The Steelers surprised their fair share of draft pundits when they selected Artie Burns in the first round of the 2016 NFL draft, and Burns has not done much to prove his doubters wrong over his first three seasons in the league. His strongest season was his rookie campaign, when he notched three interceptions despite starting just nine games.
He could not build on that performance, though, and he struggled with coverage in 2017 and lost his starting job in 2018, appearing primarily on special teams in the second half of the season. Pittsburgh has not had great success in drafting quality corners in recent history, and as of right now, Burns looks like another example of those difficulties.
The Steelers’ decision to not exercise Burns’ 2020 option was something of a no-brainer, given that it would have been worth just shy of $10MM and would have been guaranteed for injury. And earlier this month, Ed Bouchette of The Athletic opined that the club may cut Burns before it’s required to pay him an $800K roster bonus on the first day of training camp.
However, Mark Kaboly of The Athletic suggested just a few days ago that if the Steelers haven’t cut Burns yet, they are likely to keep him around this year. Kaboly did note his belief that 2019 would be Burns’ last hurrah in Pittsburgh.
But just by looking at the financials, it would seem that Bouchette’s take on the situation may be more accurate. If the Steelers cut Burns prior to training camp, they would not only save the $800K roster bonus, but they would also create roughly $1.8MM of cap space. That is not an insignificant amount for Pittsburgh, which currently has just over $1MM of cap room. Although the team has wrapped up its 2019 draft class, it will certainly need to create more space at some point just to conduct regular business during the season, and their already small amount of space will become even smaller when the Rule of 51 is no longer applicable.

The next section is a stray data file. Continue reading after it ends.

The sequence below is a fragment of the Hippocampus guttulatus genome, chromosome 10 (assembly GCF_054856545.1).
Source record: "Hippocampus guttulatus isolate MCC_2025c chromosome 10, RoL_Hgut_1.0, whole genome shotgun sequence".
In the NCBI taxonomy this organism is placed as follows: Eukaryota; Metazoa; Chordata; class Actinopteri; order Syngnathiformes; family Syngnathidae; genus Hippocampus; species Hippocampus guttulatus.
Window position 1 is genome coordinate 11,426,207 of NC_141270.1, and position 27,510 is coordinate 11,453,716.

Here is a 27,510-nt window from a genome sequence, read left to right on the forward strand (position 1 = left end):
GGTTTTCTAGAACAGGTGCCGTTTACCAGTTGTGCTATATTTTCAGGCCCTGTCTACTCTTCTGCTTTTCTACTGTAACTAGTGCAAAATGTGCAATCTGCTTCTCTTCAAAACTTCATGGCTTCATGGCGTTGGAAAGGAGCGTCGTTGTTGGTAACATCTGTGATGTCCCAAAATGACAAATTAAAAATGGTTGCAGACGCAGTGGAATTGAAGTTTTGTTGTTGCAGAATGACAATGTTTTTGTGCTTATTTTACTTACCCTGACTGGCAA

And while it may not seem wise to cut a young former first-rounder who plays a premium position just to save some cap space, the Steelers bolstered their CB corps with free agent Steven Nelson and third-round draft choice Justin Layne. The club is also higher on Mike Hilton and Cam Sutton than it is on Burns, and Joe Haden serves as the team’s No. 1 corner. So Burns is at best the sixth corner on the depth chart, which makes him a fringe player that could be cut at any time.
If he is still on the roster by the time he is due the $800K bonus, then the Steelers clearly will give him one more chance. But it would not be surprising to see him searching for a new team before training camp.
Photo courtesy of USA Today Sports Images.